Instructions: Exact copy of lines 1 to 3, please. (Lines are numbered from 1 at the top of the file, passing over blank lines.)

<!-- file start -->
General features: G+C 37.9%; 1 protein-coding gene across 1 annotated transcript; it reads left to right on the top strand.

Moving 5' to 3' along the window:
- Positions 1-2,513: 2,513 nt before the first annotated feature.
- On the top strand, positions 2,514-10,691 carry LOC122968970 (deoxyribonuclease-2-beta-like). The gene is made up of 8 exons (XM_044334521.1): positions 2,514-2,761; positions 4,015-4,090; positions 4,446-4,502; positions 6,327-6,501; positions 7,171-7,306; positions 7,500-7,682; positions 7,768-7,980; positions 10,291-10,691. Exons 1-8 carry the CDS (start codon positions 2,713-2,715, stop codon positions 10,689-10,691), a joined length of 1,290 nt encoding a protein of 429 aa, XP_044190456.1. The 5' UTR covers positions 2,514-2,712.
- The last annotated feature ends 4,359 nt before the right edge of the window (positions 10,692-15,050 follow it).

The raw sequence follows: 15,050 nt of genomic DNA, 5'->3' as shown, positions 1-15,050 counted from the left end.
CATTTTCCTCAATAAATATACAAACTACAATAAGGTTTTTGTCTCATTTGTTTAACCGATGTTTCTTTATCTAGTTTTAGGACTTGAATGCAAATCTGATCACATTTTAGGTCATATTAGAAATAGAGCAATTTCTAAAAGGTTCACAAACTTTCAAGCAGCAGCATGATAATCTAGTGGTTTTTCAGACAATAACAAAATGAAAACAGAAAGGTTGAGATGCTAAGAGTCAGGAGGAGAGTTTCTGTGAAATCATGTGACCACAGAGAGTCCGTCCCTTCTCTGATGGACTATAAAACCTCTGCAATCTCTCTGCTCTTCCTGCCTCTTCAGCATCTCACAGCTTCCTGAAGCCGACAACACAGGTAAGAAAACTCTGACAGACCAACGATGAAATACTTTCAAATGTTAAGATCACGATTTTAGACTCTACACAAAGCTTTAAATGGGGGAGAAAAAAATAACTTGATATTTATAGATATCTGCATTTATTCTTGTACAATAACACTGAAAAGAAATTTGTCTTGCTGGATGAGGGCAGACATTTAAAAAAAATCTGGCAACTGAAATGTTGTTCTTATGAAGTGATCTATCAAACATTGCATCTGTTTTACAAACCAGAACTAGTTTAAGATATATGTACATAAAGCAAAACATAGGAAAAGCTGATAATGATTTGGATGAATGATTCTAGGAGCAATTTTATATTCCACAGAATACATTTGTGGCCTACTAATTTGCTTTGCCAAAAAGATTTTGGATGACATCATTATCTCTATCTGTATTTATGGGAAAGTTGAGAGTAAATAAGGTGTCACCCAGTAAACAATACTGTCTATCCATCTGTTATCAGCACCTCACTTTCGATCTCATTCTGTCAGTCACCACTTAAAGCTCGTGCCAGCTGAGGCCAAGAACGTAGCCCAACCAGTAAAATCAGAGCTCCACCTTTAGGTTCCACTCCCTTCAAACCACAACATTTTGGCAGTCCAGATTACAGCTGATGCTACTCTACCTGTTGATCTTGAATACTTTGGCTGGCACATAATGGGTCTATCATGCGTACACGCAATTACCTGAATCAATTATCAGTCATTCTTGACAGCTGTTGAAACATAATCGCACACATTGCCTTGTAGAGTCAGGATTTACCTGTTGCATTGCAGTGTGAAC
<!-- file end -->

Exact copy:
General features: G+C 37.9%; 1 protein-coding gene across 1 annotated transcript; it reads left to right on the top strand.

Moving 5' to 3' along the window:
- Positions 1-2,513: 2,513 nt before the first annotated feature.